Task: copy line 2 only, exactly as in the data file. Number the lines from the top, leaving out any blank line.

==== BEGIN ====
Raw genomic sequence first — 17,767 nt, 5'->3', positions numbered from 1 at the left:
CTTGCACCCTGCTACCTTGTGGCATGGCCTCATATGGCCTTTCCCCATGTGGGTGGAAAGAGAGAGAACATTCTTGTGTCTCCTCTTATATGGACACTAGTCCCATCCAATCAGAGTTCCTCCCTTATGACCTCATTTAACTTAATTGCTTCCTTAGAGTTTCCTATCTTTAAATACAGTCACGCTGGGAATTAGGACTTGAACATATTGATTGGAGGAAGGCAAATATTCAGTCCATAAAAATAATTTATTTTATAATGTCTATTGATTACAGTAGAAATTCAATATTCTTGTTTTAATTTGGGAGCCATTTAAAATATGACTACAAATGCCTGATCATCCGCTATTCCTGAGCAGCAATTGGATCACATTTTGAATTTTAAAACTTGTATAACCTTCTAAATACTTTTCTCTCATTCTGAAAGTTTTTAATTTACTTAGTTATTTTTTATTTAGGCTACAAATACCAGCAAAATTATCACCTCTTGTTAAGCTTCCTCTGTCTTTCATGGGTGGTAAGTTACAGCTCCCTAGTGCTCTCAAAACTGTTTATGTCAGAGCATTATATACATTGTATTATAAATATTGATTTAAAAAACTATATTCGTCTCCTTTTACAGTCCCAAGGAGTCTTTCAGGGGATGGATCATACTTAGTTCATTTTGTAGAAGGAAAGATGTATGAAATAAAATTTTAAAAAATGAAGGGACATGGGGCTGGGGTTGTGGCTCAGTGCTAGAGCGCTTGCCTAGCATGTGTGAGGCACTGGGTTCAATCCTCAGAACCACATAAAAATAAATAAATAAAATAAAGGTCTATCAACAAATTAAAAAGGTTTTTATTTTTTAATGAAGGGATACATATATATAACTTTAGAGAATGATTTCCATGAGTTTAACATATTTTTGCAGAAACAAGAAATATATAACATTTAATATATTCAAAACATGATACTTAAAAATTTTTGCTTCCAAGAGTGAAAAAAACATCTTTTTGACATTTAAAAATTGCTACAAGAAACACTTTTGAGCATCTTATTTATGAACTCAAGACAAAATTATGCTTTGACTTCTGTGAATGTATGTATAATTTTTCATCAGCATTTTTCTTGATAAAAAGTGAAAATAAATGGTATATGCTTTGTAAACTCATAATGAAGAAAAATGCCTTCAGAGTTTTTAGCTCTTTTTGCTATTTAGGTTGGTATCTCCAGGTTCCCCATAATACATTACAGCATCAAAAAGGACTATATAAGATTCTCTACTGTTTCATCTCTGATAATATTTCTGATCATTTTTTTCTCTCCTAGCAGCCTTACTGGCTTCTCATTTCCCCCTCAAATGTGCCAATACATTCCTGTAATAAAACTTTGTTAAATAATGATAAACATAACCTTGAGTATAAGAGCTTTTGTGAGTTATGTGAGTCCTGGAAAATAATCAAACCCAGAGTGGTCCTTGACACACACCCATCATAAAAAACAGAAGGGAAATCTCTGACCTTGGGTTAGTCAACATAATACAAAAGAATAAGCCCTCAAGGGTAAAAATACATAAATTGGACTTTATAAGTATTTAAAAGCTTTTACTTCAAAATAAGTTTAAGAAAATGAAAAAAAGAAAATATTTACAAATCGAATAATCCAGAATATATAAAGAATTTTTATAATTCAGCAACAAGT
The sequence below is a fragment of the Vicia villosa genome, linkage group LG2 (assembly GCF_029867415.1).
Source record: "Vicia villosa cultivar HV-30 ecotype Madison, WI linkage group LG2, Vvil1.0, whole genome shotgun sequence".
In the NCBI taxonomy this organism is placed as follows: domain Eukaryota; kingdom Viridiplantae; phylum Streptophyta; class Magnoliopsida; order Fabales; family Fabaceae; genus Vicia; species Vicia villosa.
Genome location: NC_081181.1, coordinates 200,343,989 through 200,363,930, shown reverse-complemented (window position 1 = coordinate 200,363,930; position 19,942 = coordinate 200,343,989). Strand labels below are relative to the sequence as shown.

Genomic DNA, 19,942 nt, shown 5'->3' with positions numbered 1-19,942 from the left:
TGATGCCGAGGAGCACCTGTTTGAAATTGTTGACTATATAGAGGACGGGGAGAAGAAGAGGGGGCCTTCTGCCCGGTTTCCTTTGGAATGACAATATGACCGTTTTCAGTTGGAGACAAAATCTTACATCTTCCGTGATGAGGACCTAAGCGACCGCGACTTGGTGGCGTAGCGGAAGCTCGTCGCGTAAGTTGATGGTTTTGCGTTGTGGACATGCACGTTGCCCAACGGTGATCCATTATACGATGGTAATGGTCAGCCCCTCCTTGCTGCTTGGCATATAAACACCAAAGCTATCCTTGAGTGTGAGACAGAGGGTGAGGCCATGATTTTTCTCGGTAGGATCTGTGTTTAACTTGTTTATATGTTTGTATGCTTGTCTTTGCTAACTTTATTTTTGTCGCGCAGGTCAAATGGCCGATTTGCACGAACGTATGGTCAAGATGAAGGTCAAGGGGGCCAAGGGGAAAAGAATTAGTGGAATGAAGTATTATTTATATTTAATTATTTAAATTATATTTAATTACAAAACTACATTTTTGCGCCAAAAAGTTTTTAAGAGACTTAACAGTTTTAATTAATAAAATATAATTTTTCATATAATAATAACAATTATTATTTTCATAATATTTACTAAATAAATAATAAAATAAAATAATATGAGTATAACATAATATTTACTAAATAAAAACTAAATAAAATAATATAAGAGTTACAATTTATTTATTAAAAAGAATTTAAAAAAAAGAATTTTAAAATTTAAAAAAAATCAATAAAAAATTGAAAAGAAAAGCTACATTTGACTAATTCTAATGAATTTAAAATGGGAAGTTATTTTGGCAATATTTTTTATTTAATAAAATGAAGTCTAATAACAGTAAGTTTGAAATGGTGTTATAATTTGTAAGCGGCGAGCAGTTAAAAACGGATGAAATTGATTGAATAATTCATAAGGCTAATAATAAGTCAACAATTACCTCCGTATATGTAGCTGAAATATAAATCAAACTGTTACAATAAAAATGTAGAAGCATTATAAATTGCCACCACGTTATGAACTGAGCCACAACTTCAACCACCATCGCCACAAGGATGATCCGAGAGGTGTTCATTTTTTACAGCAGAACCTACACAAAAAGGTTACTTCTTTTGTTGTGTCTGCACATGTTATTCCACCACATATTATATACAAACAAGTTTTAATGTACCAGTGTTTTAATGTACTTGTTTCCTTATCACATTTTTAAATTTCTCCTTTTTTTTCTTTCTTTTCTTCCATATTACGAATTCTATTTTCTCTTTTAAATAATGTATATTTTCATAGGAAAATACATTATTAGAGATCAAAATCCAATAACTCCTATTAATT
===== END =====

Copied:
CTTGCACCCTGCTACCTTGTGGCATGGCCTCATATGGCCTTTCCCCATGTGGGTGGAAAGAGAGAGAACATTCTTGTGTCTCCTCTTATATGGACACTAGTCCCATCCAATCAGAGTTCCTCCCTTATGACCTCATTTAACTTAATTGCTTCCTTAGAGTTTCCTATCTTTAAATACAGTCACGCTGGGAATTAGGACTTGAACATATTGATTGGAGGAAGGCAAATATTCAGTCCATAAAAATAATTTATTTTATAATGTCTATTGATTACAGTAGAAATTCAATATTCTTGTTTTAATTTGGGAGCCATTTAAAATATGACTACAAATGCCTGATCATCCGCTATTCCTGAGCAGCAATTGGATCACATTTTGAATTTTAAAACTTGTATAACCTTCTAAATACTTTTCTCTCATTCTGAAAGTTTTTAATTTACTTAGTTATTTTTTATTTAGGCTACAAATACCAGCAAAATTATCACCTCTTGTTAAGCTTCCTCTGTCTTTCATGGGTGGTAAGTTACAGCTCCCTAGTGCTCTCAAAACTGTTTATGTCAGAGCATTATATACATTGTATTATAAATATTGATTTAAAAAACTATATTCGTCTCCTTTTACAGTCCCAAGGAGTCTTTCAGGGGATGGATCATACTTAGTTCATTTTGTAGAAGGAAAGATGTATGAAATAAAATTTTAAAAAATGAAGGGACATGGGGCTGGGGTTGTGGCTCAGTGCTAGAGCGCTTGCCTAGCATGTGTGAGGCACTGGGTTCAATCCTCAGAACCACATAAAAATAAATAAATAAAATAAAGGTCTATCAACAAATTAAAAAGGTTTTTATTTTTTAATGAAGGGATACATATATATAACTTTAGAGAATGATTTCCATGAGTTTAACATATTTTTGCAGAAACAAGAAATATATAACATTTAATATATTCAAAACATGATACTTAAAAATTTTTGCTTCCAAGAGTGAAAAAAACATCTTTTTGACATTTAAAAATTGCTACAAGAAACACTTTTGAGCATCTTATTTATGAACTCAAGACAAAATTATGCTTTGACTTCTGTGAATGTATGTATAATTTTTCATCAGCATTTTTCTTGATAAAAAGTGAAAATAAATGGTATATGCTTTGTAAACTCATAATGAAGAAAAATGCCTTCAGAGTTTTTAGCTCTTTTTGCTATTTAGGTTGGTATCTCCAGGTTCCCCATAATACATTACAGCATCAAAAAGGACTATATAAGATTCTCTACTGTTTCATCTCTGATAATATTTCTGATCATTTTTTTCTCTCCTAGCAGCCTTACTGGCTTCTCATTTCCCCCTCAAATGTGCCAATACATTCCTGTAATAAAACTTTGTTAAATAATGATAAACATAACCTTGAGTATAAGAGCTTTTGTGAGTTATGTGAGTCCTGGAAAATAATCAAACCCAGAGTGGTCCTTGACACACACCCATCATAAAAAACAGAAGGGAAATCTCTGACCTTGGGTTAGTCAACATAATACAAAAGAATAAGCCCTCAAGGGTAAAAATACATAAATTGGACTTTATAAGTATTTAAAAGCTTTTACTTCAAAATAAGTTTAAGAAAATGAAAAAAAGAAAATATTTACAAATCGAATAATCCAGAATATATAAAGAATTTTTATAATTCAGCAACAAGT